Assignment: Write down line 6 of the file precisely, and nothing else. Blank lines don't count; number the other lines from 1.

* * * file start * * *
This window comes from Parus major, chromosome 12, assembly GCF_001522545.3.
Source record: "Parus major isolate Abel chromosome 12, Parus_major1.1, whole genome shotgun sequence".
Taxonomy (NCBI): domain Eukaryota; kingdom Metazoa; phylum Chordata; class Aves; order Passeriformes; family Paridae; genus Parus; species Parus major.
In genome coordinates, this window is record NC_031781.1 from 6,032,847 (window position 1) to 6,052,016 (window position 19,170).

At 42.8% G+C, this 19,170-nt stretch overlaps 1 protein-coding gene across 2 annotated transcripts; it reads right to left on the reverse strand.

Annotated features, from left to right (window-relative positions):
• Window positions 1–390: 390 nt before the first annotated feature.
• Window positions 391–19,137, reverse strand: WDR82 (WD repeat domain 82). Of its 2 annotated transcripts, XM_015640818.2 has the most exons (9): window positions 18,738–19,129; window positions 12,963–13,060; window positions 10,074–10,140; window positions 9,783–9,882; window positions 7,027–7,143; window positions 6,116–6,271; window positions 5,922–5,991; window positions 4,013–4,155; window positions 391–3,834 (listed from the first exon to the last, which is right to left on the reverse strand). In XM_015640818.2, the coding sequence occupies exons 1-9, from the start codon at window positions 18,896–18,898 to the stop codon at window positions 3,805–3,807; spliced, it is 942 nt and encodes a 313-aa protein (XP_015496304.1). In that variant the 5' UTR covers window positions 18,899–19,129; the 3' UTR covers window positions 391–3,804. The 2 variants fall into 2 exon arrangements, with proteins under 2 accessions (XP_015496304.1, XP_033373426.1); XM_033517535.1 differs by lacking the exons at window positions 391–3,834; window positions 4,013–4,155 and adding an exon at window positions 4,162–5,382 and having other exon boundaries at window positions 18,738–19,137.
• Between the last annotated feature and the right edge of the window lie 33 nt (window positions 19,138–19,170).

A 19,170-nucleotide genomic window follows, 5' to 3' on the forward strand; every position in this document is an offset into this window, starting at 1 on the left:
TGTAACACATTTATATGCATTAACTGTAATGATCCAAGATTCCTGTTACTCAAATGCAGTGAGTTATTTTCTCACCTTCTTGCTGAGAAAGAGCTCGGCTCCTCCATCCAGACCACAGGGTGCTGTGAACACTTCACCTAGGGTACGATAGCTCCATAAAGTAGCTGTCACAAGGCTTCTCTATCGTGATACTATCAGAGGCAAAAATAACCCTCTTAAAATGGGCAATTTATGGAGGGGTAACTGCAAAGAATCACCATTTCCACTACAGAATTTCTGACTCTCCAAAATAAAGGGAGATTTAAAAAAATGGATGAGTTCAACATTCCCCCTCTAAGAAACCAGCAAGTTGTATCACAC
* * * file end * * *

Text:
Annotated features, from left to right (window-relative positions):